For unexpected reasons, a significant number  of CCF nodes may become unavailable. In this catastrophic scenario, operators and members can recover transactions that were committed on the crashed service by starting a new network.
The disaster recovery procedure is costly (e.g. the Service Identity certificate will need to be re-distributed to clients) and should only be staged once operators are confident that the service will not heal by itself. In other words, the recovery procedure should only be staged once a majority of nodes do not consistently report one of them as their primary node.
See tests/infra/health_watcher.py for an example of how a network can be monitored to detect a disaster recovery scenario.
From 4.0.9/5.0.0-dev2 onwards secret sharing used for ledger recovery now relies on a much simpler implementation that requires no external dependencies. Note that while the code still accepts shares generated by the old code for now, it only generates shares with the new implementation. As a result, a DR attempt that would downgrade the code to a version that pre-dates this change, after having previously picked it up, would not succeed if a reshare had already taken place.
The recovery procedure consists of two phases:
Operators should retrieve one of the ledgers of the previous service and re-start one or several nodes in
recovermode. The public transactions of the previous network are restored and the new network established.
After agreeing that the configuration of the new network is suitable, members should vote to accept to recover the network and once this is done, submit their recovery shares to initiate the end of the recovery procedure. See here for more details.
Before attempting to recover a network, it is recommended to make a copy of all available ledger and snapshot files.
See Sandbox recovery for an example of the recovery procedure using the CCF sandbox.
Establishing a Recovered Public Network#
To initiate the first phase of the recovery procedure, one or several nodes should be started with the
Recover command in the
cchost config file (see also the sample recovery configuration file recover_config.json):
$ cat /path/to/config/file
$ cchost --config /path/to/config/file
Each node will then immediately restore the public entries of its ledger (“ledger.directory`` and
ledger.read_only_ledger_dir configuration entries). Because deserialising the public entries present in the ledger may take some time, operators can query the progress of the public recovery by calling
GET /node/state which returns the version of the last signed recovered ledger entry. Once the public ledger is fully recovered, the recovered node automatically becomes part of the public network, allowing other nodes to join the network.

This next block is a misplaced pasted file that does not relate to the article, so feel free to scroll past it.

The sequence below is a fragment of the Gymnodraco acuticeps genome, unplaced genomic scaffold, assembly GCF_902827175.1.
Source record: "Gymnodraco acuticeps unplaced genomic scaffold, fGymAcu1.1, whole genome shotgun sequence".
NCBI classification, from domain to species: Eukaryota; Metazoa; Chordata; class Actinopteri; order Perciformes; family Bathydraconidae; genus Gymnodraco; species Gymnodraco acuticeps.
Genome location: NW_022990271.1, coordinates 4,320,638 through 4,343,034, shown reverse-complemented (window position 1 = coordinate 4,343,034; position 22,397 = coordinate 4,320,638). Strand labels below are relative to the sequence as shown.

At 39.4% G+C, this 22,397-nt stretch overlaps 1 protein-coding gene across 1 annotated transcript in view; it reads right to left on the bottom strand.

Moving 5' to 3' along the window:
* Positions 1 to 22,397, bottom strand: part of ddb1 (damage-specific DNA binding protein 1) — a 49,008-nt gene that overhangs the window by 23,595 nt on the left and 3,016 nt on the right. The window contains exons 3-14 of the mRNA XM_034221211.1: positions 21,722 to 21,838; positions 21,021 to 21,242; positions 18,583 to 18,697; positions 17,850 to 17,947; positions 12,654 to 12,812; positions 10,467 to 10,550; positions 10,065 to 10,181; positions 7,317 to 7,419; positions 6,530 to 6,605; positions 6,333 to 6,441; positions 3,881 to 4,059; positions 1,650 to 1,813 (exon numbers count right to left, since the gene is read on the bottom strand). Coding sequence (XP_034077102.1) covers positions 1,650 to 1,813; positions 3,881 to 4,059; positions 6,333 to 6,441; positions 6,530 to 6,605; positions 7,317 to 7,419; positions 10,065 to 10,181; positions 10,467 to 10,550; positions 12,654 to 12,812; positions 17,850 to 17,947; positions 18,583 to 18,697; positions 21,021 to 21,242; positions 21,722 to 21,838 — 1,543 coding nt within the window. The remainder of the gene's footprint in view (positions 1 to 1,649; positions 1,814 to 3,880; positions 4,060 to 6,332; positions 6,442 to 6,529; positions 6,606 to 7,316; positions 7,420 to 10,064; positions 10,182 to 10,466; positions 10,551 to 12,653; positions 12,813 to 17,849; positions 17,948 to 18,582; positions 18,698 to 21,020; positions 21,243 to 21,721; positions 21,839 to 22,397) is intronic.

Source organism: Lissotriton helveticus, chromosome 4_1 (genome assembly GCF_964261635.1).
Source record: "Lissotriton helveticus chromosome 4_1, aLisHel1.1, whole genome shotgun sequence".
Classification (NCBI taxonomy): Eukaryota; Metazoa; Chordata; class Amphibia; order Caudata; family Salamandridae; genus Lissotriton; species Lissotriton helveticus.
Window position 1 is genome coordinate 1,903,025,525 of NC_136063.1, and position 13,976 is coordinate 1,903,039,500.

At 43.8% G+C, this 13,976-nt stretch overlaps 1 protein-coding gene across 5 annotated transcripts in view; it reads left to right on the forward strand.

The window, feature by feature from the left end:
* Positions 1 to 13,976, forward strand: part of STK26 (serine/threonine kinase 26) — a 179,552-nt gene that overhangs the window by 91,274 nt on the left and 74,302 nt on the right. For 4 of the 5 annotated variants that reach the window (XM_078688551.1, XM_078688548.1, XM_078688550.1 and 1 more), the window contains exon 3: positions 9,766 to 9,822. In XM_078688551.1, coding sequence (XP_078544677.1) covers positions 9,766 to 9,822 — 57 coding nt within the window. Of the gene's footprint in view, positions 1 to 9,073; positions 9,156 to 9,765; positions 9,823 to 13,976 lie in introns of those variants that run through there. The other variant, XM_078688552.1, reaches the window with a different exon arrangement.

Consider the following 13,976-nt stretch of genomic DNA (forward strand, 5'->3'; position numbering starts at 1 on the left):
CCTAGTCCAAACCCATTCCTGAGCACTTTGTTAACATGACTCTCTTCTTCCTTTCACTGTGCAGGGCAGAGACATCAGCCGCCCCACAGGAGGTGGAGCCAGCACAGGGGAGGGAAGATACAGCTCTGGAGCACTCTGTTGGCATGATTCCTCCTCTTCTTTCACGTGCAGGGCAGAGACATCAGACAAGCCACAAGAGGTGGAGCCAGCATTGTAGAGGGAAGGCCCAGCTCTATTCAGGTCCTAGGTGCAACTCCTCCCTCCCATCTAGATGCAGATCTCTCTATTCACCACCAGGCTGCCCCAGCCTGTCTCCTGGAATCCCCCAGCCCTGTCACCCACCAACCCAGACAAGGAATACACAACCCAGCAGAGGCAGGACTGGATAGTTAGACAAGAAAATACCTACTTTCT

The recovery procedure can be accelerated by specifying a valid snapshot file created by the previous service in the directory specified via the
snapshots.directory configuration entry. If specified, the
recover node will automatically recover the snapshot and the ledger entries following that snapshot, which in practice should be a fraction of the total time required to recover the entire historical ledger.`
The state machine for the
recover node is as follows:
It is possible that the length of the ledgers of each node may differ slightly since some transactions may not have yet been fully replicated. It is preferable to use the ledger of the primary node before the service crashed. If the latest primary node of the defunct service is not known, it is recommended to concurrently start as many nodes as previous existed in
recover mode, each recovering one ledger of each defunct node. Once all nodes have completed the public recovery procedure, operators can query the highest recovered signed seqno (as per the response to the
GET /node/state endpoint) and select this ledger to recover the service. Other nodes should be shutdown and new nodes restarted with the
Similarly to the normal join protocol (see Adding a New Node to the Network), other nodes are then able to join the network.
After recovery, the identity of the network has changed. The new service certificate
service_cert.pem must be distributed to all existing and new users.
The state machine for the
join node is as follows:
Once operators have established a recovered crash-fault tolerant public network, the existing members of the consortium must vote to accept the recovery of the network and submit their recovery shares.
Operators can track the number of times a given service has undergone the disaster recovery procedure via the
GET /node/networkendpoint (